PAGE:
It is great to have some friend to help out on a quest like this. And people with know-how and connections to the right suppliers are key to find some good wines in otherwise pretty mediocre wine regions.

Several DOCG only were allocated in the last 10 years. Several of them were upgraded from DOC to DOCG status in the past 2 decades (like the Elba Aleatico Passito), some are a sub region from an existing DOCG (like Nizza).

When considering that the DOCG label is supposed to be the highest denomination in Italy some of the regions produce mostly just very questionable quality. I don't understand what the industry is trying to achieve here. And I fully understand that some of the highest quality producers have chosen to use lower classifications like IGT to just get rid of the DOCG restrictions and bad quality image.

Many Italian wine specialists are even not aware of all 75 DOCG. Probably because they are just not worth remembering.

The common wisdom that Italy doesn't produce great white wines is simply not true. During this journey I have encountered some truly great white wines from regions that I had never heard of before.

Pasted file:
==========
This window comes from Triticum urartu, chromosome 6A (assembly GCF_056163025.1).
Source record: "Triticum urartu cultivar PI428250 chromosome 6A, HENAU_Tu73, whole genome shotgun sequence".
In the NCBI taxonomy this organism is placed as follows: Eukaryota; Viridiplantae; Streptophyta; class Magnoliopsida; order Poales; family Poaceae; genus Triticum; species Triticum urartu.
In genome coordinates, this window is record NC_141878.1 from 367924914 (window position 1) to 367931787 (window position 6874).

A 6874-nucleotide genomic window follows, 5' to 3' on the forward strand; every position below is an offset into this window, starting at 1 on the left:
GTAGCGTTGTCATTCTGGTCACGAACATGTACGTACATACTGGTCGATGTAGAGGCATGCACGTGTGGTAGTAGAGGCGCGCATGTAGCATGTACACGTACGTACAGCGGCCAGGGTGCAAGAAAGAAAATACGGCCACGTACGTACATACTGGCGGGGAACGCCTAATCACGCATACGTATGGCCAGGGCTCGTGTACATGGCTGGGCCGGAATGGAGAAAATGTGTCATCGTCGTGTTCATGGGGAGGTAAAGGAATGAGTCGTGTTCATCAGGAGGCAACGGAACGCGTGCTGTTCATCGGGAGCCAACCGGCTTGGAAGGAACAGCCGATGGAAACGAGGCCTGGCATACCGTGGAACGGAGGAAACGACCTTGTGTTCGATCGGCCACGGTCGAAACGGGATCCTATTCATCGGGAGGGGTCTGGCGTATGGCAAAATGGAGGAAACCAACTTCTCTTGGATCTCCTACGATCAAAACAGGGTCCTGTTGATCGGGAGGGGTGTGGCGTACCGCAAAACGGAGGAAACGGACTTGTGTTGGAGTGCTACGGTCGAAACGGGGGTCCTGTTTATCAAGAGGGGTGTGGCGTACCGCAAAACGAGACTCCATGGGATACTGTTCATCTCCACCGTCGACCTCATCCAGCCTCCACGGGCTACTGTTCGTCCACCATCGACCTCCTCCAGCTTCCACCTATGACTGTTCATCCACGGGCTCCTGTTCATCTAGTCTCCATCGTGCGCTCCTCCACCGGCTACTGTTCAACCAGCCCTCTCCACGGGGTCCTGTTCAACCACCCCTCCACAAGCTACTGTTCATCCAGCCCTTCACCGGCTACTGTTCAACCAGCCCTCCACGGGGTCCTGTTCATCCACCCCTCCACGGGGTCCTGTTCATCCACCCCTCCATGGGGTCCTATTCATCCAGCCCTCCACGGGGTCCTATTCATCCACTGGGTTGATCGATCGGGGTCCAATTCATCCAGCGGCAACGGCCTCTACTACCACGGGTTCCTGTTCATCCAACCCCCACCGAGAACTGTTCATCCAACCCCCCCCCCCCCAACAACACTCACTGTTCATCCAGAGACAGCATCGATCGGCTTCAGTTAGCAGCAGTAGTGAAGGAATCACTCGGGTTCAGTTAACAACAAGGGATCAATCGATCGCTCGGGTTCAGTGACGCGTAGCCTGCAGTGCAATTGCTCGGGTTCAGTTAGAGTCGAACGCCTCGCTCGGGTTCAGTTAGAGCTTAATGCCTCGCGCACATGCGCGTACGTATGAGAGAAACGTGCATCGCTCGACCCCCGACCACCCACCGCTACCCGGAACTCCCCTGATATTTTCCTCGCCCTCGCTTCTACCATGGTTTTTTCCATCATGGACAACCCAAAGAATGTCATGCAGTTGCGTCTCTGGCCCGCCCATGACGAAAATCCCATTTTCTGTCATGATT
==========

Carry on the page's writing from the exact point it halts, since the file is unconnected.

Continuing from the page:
Original Post

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Thank you!

i’m a fan of Aglianico as well and had many of them. I only haven’t had the Taurasi before. They are nice but not really adding a new dimension.

The Valtellina on the other hand are a fascinating different take on Nebbiolo.

The Valtellina and the Pecorino based wines I had are probably the most interesting finds until now.

Check this area out during your exploration. It is a DOC rather than DOCG but it is worth checking out.

Passito di Pantelleria